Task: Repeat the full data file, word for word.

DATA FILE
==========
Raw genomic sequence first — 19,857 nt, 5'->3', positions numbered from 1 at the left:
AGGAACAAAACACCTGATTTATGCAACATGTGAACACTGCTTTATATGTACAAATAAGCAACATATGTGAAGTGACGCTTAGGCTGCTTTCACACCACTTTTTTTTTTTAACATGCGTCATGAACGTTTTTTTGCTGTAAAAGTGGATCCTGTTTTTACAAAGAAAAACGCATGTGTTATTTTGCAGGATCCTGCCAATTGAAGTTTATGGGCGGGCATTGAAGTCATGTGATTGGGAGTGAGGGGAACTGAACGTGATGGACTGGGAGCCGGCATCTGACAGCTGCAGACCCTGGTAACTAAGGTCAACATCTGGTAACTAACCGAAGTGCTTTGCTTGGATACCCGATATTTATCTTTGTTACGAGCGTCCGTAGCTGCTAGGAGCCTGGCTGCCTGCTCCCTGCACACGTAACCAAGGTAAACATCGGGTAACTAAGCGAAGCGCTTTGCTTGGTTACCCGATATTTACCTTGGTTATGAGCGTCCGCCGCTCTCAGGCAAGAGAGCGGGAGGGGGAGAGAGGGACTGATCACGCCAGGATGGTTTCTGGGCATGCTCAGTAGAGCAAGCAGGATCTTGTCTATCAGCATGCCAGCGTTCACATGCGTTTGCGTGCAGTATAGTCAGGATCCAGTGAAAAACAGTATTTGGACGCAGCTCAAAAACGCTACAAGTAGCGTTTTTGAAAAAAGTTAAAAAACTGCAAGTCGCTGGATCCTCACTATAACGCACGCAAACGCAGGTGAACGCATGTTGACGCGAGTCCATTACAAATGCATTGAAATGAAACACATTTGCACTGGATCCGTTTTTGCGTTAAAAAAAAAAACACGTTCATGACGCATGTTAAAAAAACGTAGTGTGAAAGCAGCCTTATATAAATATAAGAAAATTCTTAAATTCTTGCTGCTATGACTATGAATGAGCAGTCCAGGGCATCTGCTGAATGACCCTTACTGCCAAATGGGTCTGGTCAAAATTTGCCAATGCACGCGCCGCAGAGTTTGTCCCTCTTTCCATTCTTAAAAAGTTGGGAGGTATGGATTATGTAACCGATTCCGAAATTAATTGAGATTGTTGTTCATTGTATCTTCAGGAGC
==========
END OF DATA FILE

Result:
Raw genomic sequence first — 19,857 nt, 5'->3', positions numbered from 1 at the left:
AGGAACAAAACACCTGATTTATGCAACATGTGAACACTGCTTTATATGTACAAATAAGCAACATATGTGAAGTGACGCTTAGGCTGCTTTCACACCACTTTTTTTTTTTAACATGCGTCATGAACGTTTTTTTGCTGTAAAAGTGGATCCTGTTTTTACAAAGAAAAACGCATGTGTTATTTTGCAGGATCCTGCCAATTGAAGTTTATGGGCGGGCATTGAAGTCATGTGATTGGGAGTGAGGGGAACTGAACGTGATGGACTGGGAGCCGGCATCTGACAGCTGCAGACCCTGGTAACTAAGGTCAACATCTGGTAACTAACCGAAGTGCTTTGCTTGGATACCCGATATTTATCTTTGTTACGAGCGTCCGTAGCTGCTAGGAGCCTGGCTGCCTGCTCCCTGCACACGTAACCAAGGTAAACATCGGGTAACTAAGCGAAGCGCTTTGCTTGGTTACCCGATATTTACCTTGGTTATGAGCGTCCGCCGCTCTCAGGCAAGAGAGCGGGAGGGGGAGAGAGGGACTGATCACGCCAGGATGGTTTCTGGGCATGCTCAGTAGAGCAAGCAGGATCTTGTCTATCAGCATGCCAGCGTTCACATGCGTTTGCGTGCAGTATAGTCAGGATCCAGTGAAAAACAGTATTTGGACGCAGCTCAAAAACGCTACAAGTAGCGTTTTTGAAAAAAGTTAAAAAACTGCAAGTCGCTGGATCCTCACTATAACGCACGCAAACGCAGGTGAACGCATGTTGACGCGAGTCCATTACAAATGCATTGAAATGAAACACATTTGCACTGGATCCGTTTTTGCGTTAAAAAAAAAAACACGTTCATGACGCATGTTAAAAAAACGTAGTGTGAAAGCAGCCTTATATAAATATAAGAAAATTCTTAAATTCTTGCTGCTATGACTATGAATGAGCAGTCCAGGGCATCTGCTGAATGACCCTTACTGCCAAATGGGTCTGGTCAAAATTTGCCAATGCACGCGCCGCAGAGTTTGTCCCTCTTTCCATTCTTAAAAAGTTGGGAGGTATGGATTATGTAACCGATTCCGAAATTAATTGAGATTGTTGTTCATTGTATCTTCAGGAGC